Monday, May 5, 2014

"Coupling" and "Uncoupling", Conscious Or Not

“Conscious Uncoupling” is the most recent "flavor of the month”  to be launched into the popular terminology and fashion in divorce, following on the heels of “Integrative divorce”, “collaborative divorce”, and  the division of “mediation” among “transformative”, “evaluative”, “facilitative”, and “adjudicative” mediation.

Leaving aside for a moment some of the more eccentric and New-Age-y thoughts* of the authors from whom Ms. Paltrow drew the phrase, the term suggests, as the other bookend, “conscious coupling”.  That is a concept which I have been advocating and will advocate as long as I continue to have folks willing to listen to, or read, my thoughts on the subject. **

Those who’ve read this blog know that I believe and advocate that the closest someone about to marry can get to a policy of “marriage insurance” is making sure that both spouses-to-be have the same understanding and expectations of “the Deal”, the contract they sign on for when they say “I do”.     Competent financial planners, when interviewing married potential clients, routinely ask both spouses to separately answer questions about financial philosophy, risk aversion, etc., and this occasionally uncovers widely divergent views, often to their clients’ dismay.  Likewise, clergy whom I respect, regardless of denomination, often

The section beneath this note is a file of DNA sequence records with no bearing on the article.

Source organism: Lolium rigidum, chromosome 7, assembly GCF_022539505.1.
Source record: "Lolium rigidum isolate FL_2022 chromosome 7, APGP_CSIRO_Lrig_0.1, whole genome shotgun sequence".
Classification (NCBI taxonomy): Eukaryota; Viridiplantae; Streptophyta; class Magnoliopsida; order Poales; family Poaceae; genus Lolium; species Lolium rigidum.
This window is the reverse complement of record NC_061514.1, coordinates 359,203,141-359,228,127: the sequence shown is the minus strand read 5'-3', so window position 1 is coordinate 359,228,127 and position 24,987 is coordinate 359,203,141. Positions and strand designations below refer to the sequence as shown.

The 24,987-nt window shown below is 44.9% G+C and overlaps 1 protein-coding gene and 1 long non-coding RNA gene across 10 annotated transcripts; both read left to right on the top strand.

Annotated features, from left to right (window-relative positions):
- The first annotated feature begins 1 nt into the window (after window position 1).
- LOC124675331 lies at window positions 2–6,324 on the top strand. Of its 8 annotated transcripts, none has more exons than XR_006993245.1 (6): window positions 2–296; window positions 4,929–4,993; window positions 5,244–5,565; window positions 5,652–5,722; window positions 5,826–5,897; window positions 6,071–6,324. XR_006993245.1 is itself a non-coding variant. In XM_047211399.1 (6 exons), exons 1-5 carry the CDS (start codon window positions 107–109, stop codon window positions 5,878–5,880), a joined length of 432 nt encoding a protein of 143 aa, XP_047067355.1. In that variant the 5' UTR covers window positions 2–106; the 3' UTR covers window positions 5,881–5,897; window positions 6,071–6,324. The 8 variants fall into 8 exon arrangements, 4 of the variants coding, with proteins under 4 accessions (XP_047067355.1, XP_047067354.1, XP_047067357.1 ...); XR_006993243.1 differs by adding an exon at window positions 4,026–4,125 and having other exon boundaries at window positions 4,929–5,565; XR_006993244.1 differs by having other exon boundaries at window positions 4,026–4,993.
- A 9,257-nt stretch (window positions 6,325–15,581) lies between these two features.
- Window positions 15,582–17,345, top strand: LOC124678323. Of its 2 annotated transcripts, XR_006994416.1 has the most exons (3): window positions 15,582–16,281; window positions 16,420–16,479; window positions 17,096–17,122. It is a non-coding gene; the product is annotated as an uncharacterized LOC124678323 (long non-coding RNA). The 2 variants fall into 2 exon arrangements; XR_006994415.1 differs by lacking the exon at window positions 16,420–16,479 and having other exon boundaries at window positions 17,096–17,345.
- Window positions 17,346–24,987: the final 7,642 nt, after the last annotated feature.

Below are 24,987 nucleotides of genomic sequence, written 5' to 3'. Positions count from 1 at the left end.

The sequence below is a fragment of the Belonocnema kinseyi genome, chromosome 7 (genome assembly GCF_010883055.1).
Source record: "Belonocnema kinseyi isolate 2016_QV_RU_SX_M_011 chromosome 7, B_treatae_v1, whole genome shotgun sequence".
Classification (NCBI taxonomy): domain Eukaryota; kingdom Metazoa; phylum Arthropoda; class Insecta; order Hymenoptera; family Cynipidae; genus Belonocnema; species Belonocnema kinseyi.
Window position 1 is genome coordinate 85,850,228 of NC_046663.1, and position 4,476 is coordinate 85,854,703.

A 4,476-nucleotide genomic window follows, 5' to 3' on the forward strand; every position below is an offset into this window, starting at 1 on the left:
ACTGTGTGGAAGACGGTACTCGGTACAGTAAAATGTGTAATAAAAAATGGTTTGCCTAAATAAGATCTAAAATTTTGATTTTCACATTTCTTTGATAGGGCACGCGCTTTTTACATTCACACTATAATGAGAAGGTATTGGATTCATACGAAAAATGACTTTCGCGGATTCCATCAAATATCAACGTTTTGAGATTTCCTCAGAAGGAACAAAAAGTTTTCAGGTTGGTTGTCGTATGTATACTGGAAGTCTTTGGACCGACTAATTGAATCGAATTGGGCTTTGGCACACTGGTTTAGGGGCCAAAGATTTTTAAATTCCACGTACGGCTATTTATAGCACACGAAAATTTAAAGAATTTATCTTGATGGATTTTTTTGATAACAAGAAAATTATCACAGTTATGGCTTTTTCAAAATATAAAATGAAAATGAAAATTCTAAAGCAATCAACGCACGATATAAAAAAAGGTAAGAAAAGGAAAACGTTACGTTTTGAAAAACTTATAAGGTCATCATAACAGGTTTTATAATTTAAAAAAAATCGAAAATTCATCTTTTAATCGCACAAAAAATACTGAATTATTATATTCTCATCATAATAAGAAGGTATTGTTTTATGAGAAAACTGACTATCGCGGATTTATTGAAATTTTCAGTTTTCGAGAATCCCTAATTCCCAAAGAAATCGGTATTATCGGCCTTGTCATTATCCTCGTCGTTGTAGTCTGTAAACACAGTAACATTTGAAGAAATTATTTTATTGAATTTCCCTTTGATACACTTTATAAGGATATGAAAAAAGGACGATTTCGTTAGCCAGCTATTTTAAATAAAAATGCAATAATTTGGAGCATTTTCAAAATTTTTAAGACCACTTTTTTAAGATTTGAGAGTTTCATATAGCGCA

will want, before performing a wedding for their congregants,   to have a serious pastoral discussion with them about their mutual understanding of their “covenant” (which is just an old word for a contract.)

If there’s more “Conscious Coupling”, there’ll probably be less “uncoupling”, conscious or otherwise.

             * “The creation of insects was a failed attempt by nature to evolve a higher form of consciousness”, “Anthroposophic Medicine” and my favorite,  “The misunderstandings involved in divorce also have much to do with the lack of intercourse between our own internal masculine and feminine energies. Choosing to hide within an endoskeleton and remain in attack mode requires a great imbalance of masculine energy. ” This latter is obviously intended to assist those who have considered developing an exoskeleton to hide in when they get divorced; Paging Gregor Samsa....

**Just passed my 25th anniversary, so I claim some personal, as well as professional expertise.

1 comment:

Pegotty said...

Meg Barnhouse once delivered a talk which suggested that each of us grow up with a Family Treaty - how we treat and talk about and make decisions about money, love, anger, sex and the future. And when we have a relationship with another they have their treaty they gre up with. So a relationship is really a cross cultural event which requires that you create a new treaty so that all these assumptions about "the way we do it" become explicit. Not a bad idea!! But sometimes a concept that is lost in the "blindness" of love!

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